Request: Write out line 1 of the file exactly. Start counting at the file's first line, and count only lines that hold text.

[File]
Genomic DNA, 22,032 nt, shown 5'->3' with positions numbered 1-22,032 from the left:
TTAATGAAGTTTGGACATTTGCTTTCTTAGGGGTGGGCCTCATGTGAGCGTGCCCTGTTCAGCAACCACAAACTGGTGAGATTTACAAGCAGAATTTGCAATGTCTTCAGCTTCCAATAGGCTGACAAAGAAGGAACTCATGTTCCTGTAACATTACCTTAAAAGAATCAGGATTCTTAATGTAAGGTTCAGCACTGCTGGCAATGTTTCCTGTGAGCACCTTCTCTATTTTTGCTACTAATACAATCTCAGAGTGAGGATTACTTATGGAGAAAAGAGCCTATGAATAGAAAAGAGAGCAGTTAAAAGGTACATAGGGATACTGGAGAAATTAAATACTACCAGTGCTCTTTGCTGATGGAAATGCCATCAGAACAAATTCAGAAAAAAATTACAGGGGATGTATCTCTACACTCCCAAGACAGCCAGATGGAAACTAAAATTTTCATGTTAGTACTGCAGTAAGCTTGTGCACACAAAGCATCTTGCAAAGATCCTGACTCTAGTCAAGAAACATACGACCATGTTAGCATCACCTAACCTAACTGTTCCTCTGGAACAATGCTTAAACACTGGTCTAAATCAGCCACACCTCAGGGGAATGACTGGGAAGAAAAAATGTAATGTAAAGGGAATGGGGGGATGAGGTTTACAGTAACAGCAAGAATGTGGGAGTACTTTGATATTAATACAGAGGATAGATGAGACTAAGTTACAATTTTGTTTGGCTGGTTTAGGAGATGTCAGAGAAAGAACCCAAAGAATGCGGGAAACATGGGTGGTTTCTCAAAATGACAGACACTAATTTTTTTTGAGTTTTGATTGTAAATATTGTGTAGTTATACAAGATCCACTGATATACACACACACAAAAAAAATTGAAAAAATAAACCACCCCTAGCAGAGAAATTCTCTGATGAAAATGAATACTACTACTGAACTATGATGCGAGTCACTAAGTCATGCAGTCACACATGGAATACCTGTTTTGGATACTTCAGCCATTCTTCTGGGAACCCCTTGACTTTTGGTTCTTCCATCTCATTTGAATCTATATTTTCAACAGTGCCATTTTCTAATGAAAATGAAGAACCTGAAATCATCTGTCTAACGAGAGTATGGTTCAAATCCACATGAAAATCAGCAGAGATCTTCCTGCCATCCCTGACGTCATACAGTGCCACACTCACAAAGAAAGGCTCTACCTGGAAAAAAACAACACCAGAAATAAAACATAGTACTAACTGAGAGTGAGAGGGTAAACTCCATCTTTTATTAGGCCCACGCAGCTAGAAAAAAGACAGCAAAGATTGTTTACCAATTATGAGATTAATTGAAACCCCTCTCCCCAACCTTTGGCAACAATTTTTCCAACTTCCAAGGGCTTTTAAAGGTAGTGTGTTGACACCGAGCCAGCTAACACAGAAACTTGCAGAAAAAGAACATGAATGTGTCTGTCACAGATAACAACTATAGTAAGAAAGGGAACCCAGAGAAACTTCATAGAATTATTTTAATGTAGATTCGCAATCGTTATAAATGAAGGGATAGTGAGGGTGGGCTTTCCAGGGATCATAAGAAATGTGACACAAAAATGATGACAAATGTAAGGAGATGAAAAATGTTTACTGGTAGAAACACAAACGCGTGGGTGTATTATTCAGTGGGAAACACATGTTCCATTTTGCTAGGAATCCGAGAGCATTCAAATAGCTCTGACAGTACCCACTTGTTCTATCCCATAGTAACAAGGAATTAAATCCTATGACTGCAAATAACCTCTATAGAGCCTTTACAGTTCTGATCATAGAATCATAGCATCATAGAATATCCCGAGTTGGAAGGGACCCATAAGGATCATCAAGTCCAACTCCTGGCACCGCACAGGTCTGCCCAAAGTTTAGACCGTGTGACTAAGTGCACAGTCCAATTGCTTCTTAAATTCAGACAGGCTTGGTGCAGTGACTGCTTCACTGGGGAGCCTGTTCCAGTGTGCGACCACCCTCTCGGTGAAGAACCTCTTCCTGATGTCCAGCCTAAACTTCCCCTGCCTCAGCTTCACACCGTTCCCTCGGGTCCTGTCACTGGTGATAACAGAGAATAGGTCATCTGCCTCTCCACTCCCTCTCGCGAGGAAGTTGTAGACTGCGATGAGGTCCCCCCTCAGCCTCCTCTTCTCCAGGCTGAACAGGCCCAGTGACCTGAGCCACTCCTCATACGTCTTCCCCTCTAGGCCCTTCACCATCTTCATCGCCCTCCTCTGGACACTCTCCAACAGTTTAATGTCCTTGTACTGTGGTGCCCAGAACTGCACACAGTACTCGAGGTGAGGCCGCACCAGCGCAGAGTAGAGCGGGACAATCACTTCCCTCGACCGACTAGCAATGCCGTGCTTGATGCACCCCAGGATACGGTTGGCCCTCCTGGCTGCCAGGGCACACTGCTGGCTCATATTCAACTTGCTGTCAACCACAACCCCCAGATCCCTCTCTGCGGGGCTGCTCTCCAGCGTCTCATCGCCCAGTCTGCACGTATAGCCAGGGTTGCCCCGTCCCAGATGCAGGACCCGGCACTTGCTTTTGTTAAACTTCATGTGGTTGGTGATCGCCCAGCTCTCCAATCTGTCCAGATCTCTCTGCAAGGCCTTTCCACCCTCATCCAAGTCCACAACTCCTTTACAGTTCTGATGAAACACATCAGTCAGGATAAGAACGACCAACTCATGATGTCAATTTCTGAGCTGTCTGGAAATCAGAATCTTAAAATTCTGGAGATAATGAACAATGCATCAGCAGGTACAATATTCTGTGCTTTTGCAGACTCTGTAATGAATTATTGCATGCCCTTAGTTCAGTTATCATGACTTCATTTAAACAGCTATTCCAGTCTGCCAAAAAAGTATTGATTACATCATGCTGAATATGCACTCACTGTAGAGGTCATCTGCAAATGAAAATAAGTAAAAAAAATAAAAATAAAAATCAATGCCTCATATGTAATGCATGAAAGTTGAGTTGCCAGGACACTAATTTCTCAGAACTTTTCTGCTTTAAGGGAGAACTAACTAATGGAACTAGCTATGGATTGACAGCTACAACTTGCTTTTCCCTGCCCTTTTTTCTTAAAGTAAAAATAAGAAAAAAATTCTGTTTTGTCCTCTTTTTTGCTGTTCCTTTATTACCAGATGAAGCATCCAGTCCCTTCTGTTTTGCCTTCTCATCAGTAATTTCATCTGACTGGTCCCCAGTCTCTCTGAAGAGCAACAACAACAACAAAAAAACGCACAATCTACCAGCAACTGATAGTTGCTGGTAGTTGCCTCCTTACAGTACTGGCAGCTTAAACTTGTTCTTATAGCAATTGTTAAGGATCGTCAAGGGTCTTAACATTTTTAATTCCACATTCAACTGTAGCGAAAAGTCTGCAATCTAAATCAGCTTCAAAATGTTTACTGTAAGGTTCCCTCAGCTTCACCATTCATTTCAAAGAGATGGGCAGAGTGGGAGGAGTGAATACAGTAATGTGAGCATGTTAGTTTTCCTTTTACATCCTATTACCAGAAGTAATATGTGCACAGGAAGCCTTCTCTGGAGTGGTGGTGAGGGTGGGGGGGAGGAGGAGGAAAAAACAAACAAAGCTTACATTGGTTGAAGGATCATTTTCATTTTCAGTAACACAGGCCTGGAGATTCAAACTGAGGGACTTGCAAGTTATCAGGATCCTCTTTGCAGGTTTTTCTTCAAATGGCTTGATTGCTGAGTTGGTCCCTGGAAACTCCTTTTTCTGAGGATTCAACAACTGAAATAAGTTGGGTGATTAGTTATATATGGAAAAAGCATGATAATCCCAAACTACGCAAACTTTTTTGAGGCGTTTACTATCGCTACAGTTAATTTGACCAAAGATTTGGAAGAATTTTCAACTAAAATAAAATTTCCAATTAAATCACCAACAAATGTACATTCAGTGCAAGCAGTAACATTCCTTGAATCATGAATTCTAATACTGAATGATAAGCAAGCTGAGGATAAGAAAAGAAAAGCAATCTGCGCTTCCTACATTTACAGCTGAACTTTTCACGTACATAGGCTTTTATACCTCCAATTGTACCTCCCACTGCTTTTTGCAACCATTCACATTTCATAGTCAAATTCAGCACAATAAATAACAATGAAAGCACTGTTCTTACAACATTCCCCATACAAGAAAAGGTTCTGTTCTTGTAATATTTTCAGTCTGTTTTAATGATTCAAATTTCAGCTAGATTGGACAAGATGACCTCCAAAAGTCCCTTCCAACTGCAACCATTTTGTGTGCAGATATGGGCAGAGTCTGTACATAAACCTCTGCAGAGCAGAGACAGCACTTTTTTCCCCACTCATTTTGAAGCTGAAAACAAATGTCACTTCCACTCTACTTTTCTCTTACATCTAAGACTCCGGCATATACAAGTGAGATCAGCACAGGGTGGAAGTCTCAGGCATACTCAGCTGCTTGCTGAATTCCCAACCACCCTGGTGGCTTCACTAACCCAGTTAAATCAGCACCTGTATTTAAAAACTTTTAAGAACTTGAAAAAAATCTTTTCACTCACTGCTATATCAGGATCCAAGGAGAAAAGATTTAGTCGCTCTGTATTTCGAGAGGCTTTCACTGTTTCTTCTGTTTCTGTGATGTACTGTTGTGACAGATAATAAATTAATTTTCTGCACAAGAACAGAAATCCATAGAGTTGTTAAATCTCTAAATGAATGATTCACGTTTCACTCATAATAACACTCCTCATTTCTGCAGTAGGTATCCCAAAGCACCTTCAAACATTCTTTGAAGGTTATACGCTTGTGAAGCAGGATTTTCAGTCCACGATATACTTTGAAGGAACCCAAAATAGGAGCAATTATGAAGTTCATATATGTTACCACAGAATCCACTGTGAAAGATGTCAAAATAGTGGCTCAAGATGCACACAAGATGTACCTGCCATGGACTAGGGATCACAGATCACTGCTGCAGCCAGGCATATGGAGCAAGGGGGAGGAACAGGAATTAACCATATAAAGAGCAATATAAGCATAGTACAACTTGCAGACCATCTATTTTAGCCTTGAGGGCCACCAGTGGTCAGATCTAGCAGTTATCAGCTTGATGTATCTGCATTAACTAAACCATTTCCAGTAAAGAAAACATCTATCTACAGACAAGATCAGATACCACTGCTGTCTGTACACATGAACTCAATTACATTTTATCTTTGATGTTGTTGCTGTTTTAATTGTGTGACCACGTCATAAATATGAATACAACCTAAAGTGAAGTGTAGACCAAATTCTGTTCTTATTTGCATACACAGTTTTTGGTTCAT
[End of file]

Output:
Genomic DNA, 22,032 nt, shown 5'->3' with positions numbered 1-22,032 from the left: